neuroma
General term for any neoplasm derived from cells of the nervous system; on the basis of newer knowledge pertaining to cytologic and histologic characteristics, a variety of neoplasms, formerly placed in the general category of n., may now be classified in more specific categories, e.g., ganglioneuroma, neurilemoma, pseudoneuroma, and others. [neuro- + G. -oma, tumor]
- acoustic n. SYN: vestibular schwannoma.
- amputation n. SYN: traumatic n..
- n. cutis neurofibroma of the skin.
- false n. SYN: traumatic n..
- fibrillary n. SYN: plexiform neurofibroma.
- Morton n. SYN: Morton neuralgia.
- plexiform n. SYN: plexiform neurofibroma.
- n. telangiectodes a neurofibroma with a conspicuous number of blood vessel s, some of which have unusually large lumens (in proportion to the thickness of the walls).
- traumatic n. the nonneoplastic proliferative mass of Schwann cells and neurites that may develop at the proximal end of a severed or injured nerve. SYN: amputation n., false n., pseudoneuroma.

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neu·ro·ma n(y)u̇-'rō-mə n, pl -mas also -ma·ta -mət-ə
1) a tumor or mass growing from a nerve and usu. consisting of nerve fibers
2) a mass of nerve tissue in an amputation stump resulting from abnormal regrowth of the stumps of severed nerves called also amputation neuroma

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n.
any tumour derived from cells of the nervous system. Such tumours are now usually categorized more specifically (e.g. neurofibroma, neurilemmoma). An acoustic neuroma is a slow-growing benign tumour of the sheath of the vestibular branch of the vestibulocochlear nerve that arises in the auditory canal. It progresses to cause tinnitus and hearing loss.

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neu·ro·ma (n-roґmə) [neur- + -oma] a tumor growing from a nerve or made up largely of nerve cells and nerve fibers. Many lesions formerly called neuromas are now given more specific names such as ganglioneuroma, neurilemoma, or neurofibroma. neuromatous adj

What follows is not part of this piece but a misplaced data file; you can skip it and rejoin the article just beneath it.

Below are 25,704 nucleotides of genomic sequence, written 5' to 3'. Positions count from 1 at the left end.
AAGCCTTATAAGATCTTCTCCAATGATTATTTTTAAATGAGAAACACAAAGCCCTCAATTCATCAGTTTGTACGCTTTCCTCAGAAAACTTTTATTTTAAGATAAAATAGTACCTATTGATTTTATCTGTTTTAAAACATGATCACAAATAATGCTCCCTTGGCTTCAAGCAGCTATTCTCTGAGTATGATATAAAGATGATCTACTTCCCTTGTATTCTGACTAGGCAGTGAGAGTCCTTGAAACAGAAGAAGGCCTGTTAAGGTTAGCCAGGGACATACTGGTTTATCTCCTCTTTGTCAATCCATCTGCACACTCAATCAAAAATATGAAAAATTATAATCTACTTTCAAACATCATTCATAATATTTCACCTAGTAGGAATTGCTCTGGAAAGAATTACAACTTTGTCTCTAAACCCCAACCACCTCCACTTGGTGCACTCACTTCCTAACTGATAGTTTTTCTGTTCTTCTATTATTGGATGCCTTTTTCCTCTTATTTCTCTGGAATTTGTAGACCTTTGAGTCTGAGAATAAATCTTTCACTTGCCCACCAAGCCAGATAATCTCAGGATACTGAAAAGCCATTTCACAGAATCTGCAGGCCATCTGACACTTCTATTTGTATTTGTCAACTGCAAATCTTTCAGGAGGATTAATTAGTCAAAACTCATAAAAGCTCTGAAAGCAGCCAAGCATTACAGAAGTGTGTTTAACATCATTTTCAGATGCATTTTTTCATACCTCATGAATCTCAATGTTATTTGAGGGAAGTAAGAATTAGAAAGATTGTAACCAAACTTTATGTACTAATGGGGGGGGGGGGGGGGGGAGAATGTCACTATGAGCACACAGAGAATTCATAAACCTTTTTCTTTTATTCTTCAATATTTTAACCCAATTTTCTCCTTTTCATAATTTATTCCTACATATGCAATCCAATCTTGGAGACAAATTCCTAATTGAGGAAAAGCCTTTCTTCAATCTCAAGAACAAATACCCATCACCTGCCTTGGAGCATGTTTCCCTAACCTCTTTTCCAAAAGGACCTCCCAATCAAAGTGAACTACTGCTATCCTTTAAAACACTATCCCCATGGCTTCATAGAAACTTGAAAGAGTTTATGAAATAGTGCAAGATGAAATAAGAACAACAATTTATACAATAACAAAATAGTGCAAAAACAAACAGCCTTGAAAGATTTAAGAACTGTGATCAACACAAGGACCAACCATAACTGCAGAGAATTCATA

Medical dictionary. 2011.

Look at other dictionaries:

  • Neuroma — Classification and external resources ICD O: 9570/0 MeSH D009463 A neuroma (pronounced /njuːˈroʊmə/) is a g …   Wikipedia

  • neuroma — m. anat. patol. Proliferación de tumores constituidos básicamente por células nerviosas en un tejido conjuntivo fibroso. ⊆ Tumor que se forma a partir de un nervio. Medical Dictionary. 2011. neuroma …   Diccionario médico

  • Neuroma — Neu*ro ma, n. [NL. See {Neuro }, and { oma}.] (Med.) A tumor developed on, or connected with, a nerve, esp. one consisting of new formed nerve fibers. [1913 Webster] …   The Collaborative International Dictionary of English

  • neuroma — |ô| s. m. Tumor formado por substância nervosa, na espessura do tecido dos nervos …   Dicionário da Língua Portuguesa

  • neuroma — (De neuro y ma). m. Med. Tumor más o menos voluminoso, circunscrito y acompañado de intenso dolor, que se forma en el espesor del tejido de los nervios …   Diccionario de la lengua española

  • neuroma — [no͞o rō′mə, nyo͞orō′mə] n. pl. neuromas or neuromata [no͞o rō′mə tə, nyo͞o rō′mə tə] [ModL: see NEURO & OMA] a tumor derived from nervous tissue, consisting of nerve cells and fibers …   English World dictionary

  • neuroma — (Del gr. neuron, nervio + oma, tumor.) ► sustantivo masculino MEDICINA Tumor doloroso que se forma en el espesor del tejido nervioso. * * * neuroma (de «neuro » y « oma») m. Med. *Tumor que se forma en el tejido de los nervios. * * * neuroma. (De …   Enciclopedia Universal

  • neuroma — neu·rò·ma s.m. TS med. 1. → neuroma da amputazione 2. tumore costituito da cellule nervose, spec. del sistema simpatico {{line}} {{/line}} DATA: 1834. ETIMO: der. di neuro con oma. POLIREMATICHE: neuroma da amputazione: loc.s.m. TS med …   Dizionario italiano

  • neuroma — {{#}}{{LM N43740}}{{〓}} {{[}}neuroma{{]}} ‹neu·ro·ma› {{《}}▍ s.m.{{》}} Tumor muy doloroso, que se forma en el espesor del tejido de los nervios …   Diccionario de uso del español actual con sinónimos y antónimos

  • neuroma — noun (plural mas; also neuromata) Etymology: New Latin Date: circa 1847 a tumor or mass growing from a nerve and usually consisting of nerve fibers …   New Collegiate Dictionary

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